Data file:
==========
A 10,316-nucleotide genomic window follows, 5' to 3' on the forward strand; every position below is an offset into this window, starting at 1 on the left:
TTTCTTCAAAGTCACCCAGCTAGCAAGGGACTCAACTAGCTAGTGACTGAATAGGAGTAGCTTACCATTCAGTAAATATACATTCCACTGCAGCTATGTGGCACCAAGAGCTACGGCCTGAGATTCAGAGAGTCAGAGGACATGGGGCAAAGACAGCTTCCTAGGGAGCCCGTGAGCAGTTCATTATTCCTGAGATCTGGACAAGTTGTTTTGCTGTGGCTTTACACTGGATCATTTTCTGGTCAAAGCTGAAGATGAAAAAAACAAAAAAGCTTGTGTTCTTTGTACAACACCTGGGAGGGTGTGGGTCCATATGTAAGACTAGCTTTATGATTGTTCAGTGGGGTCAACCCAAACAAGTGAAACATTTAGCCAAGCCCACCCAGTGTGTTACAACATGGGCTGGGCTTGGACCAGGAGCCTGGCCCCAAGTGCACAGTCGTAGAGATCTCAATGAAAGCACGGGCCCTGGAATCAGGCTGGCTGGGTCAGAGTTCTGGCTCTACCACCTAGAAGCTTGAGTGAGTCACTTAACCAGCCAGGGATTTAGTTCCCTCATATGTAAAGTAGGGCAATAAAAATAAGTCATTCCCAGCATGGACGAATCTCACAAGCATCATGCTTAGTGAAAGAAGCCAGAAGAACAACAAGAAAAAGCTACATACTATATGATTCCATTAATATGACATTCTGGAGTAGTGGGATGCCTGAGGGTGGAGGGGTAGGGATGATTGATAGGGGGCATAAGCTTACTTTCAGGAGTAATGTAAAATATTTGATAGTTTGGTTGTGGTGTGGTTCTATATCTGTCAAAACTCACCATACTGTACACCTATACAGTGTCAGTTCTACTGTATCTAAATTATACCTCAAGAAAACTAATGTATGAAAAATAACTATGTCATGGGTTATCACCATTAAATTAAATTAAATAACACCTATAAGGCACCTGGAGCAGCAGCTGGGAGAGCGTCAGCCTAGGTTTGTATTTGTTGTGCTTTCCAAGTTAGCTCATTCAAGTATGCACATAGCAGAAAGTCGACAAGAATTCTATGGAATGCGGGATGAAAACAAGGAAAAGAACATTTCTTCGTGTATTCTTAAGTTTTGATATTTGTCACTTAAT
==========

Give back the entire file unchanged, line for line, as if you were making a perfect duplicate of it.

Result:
A 10,316-nucleotide genomic window follows, 5' to 3' on the forward strand; every position below is an offset into this window, starting at 1 on the left:
TTTCTTCAAAGTCACCCAGCTAGCAAGGGACTCAACTAGCTAGTGACTGAATAGGAGTAGCTTACCATTCAGTAAATATACATTCCACTGCAGCTATGTGGCACCAAGAGCTACGGCCTGAGATTCAGAGAGTCAGAGGACATGGGGCAAAGACAGCTTCCTAGGGAGCCCGTGAGCAGTTCATTATTCCTGAGATCTGGACAAGTTGTTTTGCTGTGGCTTTACACTGGATCATTTTCTGGTCAAAGCTGAAGATGAAAAAAACAAAAAAGCTTGTGTTCTTTGTACAACACCTGGGAGGGTGTGGGTCCATATGTAAGACTAGCTTTATGATTGTTCAGTGGGGTCAACCCAAACAAGTGAAACATTTAGCCAAGCCCACCCAGTGTGTTACAACATGGGCTGGGCTTGGACCAGGAGCCTGGCCCCAAGTGCACAGTCGTAGAGATCTCAATGAAAGCACGGGCCCTGGAATCAGGCTGGCTGGGTCAGAGTTCTGGCTCTACCACCTAGAAGCTTGAGTGAGTCACTTAACCAGCCAGGGATTTAGTTCCCTCATATGTAAAGTAGGGCAATAAAAATAAGTCATTCCCAGCATGGACGAATCTCACAAGCATCATGCTTAGTGAAAGAAGCCAGAAGAACAACAAGAAAAAGCTACATACTATATGATTCCATTAATATGACATTCTGGAGTAGTGGGATGCCTGAGGGTGGAGGGGTAGGGATGATTGATAGGGGGCATAAGCTTACTTTCAGGAGTAATGTAAAATATTTGATAGTTTGGTTGTGGTGTGGTTCTATATCTGTCAAAACTCACCATACTGTACACCTATACAGTGTCAGTTCTACTGTATCTAAATTATACCTCAAGAAAACTAATGTATGAAAAATAACTATGTCATGGGTTATCACCATTAAATTAAATTAAATAACACCTATAAGGCACCTGGAGCAGCAGCTGGGAGAGCGTCAGCCTAGGTTTGTATTTGTTGTGCTTTCCAAGTTAGCTCATTCAAGTATGCACATAGCAGAAAGTCGACAAGAATTCTATGGAATGCGGGATGAAAACAAGGAAAAGAACATTTCTTCGTGTATTCTTAAGTTTTGATATTTGTCACTTAAT